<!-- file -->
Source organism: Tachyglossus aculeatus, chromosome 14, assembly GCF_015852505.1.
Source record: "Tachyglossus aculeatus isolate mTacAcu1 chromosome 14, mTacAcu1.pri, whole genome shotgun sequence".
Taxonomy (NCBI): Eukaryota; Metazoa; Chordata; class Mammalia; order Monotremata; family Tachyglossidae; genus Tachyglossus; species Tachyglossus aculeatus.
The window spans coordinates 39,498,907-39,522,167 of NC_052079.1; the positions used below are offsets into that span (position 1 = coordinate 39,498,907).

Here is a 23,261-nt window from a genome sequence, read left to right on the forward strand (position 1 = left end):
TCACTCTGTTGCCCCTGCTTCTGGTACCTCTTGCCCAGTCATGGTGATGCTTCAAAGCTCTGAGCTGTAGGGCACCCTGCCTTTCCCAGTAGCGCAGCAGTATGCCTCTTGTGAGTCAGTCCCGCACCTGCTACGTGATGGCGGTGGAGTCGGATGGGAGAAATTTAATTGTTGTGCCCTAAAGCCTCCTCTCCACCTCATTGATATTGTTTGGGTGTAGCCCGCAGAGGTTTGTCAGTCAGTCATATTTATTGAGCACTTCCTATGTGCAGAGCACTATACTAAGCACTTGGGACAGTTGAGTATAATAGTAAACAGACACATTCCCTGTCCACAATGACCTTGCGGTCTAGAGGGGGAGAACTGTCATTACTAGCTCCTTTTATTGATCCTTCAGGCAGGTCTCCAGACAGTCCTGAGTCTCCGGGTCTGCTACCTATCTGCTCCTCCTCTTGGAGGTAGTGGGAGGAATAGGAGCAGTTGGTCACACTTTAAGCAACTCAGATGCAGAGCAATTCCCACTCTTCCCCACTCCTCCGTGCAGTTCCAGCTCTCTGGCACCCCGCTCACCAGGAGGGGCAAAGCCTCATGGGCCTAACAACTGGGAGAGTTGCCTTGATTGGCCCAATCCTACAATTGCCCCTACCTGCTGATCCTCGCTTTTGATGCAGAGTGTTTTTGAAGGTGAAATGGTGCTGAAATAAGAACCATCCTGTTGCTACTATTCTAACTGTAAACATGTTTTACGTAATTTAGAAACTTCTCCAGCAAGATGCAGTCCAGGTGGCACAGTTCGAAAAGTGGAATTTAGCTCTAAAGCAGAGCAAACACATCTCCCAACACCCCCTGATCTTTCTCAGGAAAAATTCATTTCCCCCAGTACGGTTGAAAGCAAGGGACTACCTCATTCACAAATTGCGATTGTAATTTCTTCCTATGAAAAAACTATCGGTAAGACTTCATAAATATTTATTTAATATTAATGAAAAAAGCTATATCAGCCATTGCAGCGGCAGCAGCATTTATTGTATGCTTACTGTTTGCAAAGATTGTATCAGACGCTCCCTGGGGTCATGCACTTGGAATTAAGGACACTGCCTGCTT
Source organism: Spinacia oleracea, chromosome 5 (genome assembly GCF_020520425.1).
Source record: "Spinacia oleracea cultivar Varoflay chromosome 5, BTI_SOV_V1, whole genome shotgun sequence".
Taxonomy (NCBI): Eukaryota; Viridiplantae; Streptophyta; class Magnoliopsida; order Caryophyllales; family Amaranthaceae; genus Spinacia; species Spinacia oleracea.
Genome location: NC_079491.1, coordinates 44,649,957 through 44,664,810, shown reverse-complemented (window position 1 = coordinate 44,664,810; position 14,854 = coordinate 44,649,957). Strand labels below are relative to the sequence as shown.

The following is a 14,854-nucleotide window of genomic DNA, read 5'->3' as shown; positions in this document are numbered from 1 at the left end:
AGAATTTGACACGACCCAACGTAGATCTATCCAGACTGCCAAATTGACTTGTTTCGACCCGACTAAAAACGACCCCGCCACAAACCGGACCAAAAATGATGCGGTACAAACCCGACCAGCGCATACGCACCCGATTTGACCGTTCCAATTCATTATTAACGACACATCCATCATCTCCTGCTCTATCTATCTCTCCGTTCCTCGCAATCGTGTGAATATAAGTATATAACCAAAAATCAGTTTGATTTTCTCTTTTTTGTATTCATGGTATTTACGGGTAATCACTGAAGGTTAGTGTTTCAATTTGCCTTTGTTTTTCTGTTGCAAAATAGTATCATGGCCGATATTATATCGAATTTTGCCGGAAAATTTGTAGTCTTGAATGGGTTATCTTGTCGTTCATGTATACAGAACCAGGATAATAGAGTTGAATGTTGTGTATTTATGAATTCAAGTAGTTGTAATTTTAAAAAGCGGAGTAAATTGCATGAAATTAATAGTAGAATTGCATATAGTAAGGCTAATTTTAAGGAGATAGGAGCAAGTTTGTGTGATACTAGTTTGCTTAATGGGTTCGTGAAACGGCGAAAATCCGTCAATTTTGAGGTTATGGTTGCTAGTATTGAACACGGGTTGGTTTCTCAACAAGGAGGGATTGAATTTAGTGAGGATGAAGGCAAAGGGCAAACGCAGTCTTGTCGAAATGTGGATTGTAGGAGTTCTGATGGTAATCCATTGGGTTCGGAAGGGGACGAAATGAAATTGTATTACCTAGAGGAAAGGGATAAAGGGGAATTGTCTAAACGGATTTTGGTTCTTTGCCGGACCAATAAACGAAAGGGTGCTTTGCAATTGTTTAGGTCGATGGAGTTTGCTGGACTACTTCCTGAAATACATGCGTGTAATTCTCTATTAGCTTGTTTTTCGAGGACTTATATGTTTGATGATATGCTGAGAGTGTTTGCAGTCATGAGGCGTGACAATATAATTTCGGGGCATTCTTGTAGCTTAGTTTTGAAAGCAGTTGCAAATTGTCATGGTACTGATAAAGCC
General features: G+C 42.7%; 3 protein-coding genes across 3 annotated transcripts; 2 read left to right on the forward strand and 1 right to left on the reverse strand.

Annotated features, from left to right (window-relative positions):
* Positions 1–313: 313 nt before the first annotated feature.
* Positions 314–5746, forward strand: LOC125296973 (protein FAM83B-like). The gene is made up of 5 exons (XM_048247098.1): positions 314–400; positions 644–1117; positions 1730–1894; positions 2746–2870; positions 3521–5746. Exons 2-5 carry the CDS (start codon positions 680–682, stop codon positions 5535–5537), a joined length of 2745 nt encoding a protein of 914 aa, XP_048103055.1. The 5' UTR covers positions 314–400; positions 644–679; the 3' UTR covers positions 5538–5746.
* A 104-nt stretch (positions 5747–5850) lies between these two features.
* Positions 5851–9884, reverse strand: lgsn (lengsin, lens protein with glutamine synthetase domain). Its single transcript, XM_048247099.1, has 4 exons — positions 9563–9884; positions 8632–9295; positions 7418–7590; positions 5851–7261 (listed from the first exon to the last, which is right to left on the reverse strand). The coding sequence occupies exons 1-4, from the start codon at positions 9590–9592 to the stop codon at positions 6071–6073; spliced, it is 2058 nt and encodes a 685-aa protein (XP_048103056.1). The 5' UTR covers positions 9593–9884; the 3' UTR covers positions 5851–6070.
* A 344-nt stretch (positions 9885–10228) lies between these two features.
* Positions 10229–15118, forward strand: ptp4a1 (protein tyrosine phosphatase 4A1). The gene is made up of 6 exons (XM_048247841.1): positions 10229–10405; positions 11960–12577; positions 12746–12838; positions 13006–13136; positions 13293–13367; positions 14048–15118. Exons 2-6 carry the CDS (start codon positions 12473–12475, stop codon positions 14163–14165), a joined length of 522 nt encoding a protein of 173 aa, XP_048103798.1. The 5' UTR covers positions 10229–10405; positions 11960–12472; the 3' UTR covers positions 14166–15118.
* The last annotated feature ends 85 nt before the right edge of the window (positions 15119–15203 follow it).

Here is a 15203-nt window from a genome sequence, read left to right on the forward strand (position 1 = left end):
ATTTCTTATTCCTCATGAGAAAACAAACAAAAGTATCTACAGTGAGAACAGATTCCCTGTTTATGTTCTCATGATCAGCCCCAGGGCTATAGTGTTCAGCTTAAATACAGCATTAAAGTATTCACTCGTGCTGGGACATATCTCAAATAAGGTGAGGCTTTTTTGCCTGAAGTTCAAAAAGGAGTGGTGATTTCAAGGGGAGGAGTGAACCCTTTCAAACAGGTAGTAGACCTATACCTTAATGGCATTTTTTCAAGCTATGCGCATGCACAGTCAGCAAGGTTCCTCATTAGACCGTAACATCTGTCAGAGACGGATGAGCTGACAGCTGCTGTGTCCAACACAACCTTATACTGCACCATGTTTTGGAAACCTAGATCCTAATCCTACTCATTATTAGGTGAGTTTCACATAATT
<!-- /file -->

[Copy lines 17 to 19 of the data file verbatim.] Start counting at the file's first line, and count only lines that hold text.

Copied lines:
* A 104-nt stretch (positions 5747–5850) lies between these two features.
* Positions 5851–9884, reverse strand: lgsn (lengsin, lens protein with glutamine synthetase domain). Its single transcript, XM_048247099.1, has 4 exons — positions 9563–9884; positions 8632–9295; positions 7418–7590; positions 5851–7261 (listed from the first exon to the last, which is right to left on the reverse strand). The coding sequence occupies exons 1-4, from the start codon at positions 9590–9592 to the stop codon at positions 6071–6073; spliced, it is 2058 nt and encodes a 685-aa protein (XP_048103056.1). The 5' UTR covers positions 9593–9884; the 3' UTR covers positions 5851–6070.
* A 344-nt stretch (positions 9885–10228) lies between these two features.